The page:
Stories from Jewish Canada

Kanadish: Antologye Anthology of Canadian writings in Yiddish, IWO Buenos Aires Musterverk Series, 1974

Since the 1920s, Canada has been home to a thriving Jewish minority culture. Our narrators tell stories of growing up first-generation in Canadian towns and cities, learning languages and neighborhood survival techniques, and remaining loyal to the Montreal bagel.

Michael Wex talks about how relatives of Yiddish poet, Esther Shumiatcher, funded Yiddish Literature by the sale of cowboy hats. The true cowboy hats, Smith Built not Stetsons.

Bracha Weingrod warmly remembers growing up in Jewish Winnepeg. She reflects on economic status of different generations.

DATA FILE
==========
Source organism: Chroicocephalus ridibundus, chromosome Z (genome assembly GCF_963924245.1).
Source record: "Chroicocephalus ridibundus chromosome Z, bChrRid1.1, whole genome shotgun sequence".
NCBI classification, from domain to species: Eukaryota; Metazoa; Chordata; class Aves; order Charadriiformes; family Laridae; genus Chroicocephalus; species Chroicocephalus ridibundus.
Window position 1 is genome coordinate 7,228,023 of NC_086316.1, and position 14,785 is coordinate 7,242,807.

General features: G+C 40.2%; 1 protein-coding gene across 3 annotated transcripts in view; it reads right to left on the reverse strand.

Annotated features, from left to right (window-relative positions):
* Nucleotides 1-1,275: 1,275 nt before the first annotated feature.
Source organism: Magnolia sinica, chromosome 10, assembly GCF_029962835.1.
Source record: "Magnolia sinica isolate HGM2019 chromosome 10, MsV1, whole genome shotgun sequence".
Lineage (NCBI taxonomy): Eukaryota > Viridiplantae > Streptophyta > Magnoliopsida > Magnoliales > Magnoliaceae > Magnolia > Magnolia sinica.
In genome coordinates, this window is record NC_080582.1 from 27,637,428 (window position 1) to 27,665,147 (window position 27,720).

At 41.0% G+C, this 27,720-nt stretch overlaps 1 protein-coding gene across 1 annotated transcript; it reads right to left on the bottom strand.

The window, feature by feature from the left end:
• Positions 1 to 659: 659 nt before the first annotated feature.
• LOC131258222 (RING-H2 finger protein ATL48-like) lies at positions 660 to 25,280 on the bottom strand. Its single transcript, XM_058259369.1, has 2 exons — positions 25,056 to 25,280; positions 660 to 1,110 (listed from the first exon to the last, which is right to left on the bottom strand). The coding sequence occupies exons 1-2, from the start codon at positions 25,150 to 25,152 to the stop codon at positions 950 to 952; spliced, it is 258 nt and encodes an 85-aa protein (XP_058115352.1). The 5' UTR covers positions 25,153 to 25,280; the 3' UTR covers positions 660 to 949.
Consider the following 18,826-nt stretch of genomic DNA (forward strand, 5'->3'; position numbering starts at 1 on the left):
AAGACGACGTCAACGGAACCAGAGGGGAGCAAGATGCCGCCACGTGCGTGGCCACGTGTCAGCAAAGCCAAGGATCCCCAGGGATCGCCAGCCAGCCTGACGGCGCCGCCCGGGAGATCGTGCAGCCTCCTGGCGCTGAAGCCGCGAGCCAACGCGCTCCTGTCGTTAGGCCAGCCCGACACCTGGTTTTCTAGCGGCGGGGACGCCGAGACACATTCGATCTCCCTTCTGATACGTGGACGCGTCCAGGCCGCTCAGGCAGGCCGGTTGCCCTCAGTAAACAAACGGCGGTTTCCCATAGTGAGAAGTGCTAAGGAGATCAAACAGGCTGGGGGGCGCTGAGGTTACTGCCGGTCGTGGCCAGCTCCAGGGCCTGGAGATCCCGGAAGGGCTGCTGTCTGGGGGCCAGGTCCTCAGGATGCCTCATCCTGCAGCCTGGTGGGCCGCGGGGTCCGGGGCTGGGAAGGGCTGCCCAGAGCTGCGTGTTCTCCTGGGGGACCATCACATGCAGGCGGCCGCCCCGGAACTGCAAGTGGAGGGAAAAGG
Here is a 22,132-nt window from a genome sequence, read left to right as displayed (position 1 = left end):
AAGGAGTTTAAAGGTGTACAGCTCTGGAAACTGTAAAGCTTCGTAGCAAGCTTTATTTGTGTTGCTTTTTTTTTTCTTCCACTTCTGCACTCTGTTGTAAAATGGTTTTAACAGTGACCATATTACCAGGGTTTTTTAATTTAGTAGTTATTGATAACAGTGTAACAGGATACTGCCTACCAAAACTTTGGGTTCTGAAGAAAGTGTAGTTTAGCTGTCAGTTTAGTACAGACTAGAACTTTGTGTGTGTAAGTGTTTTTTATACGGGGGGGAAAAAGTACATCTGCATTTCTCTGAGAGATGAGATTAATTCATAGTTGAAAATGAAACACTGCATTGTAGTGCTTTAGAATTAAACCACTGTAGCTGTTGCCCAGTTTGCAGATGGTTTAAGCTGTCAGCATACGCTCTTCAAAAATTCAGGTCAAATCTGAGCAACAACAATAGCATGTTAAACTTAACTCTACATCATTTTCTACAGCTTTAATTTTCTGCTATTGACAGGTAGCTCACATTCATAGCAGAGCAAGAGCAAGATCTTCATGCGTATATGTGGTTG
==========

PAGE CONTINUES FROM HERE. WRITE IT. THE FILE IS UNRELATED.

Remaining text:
Haim Gunner gives a short lesson on the history of the Canadian city Ottawa. He remembers what it was like to grow up there as a Jewish kid. Michael Wex gives a short and interesting history of Jewish community in Canada in a small town in the south of Alberta.

Miriam Isaacs describes the Yiddish world she grew up in in Montreal. While Yiddish was the language of the family and home, it was a multilingual environment.(Yiddish)


Jack Kugelmass on the Montreal-New York City bagel debate, and the appearance of bacon in "Jewish-style" delis in the U.S.

To learn more about Jewish Culture in Canada, see:

- A recent program at the Yeshiva University Museum about Growing up Jewish in Montreal

- A review of a new book  by YBC summer faculty Rebecca Margolis.

- The Montreal Jewish Public Library

- A collection of articles  about Canadian Jewish Experience.


  • To see full interviews of these and other interviews, visit the project's digital archive here.
  • For more information on the Wexler Oral History Project, click here.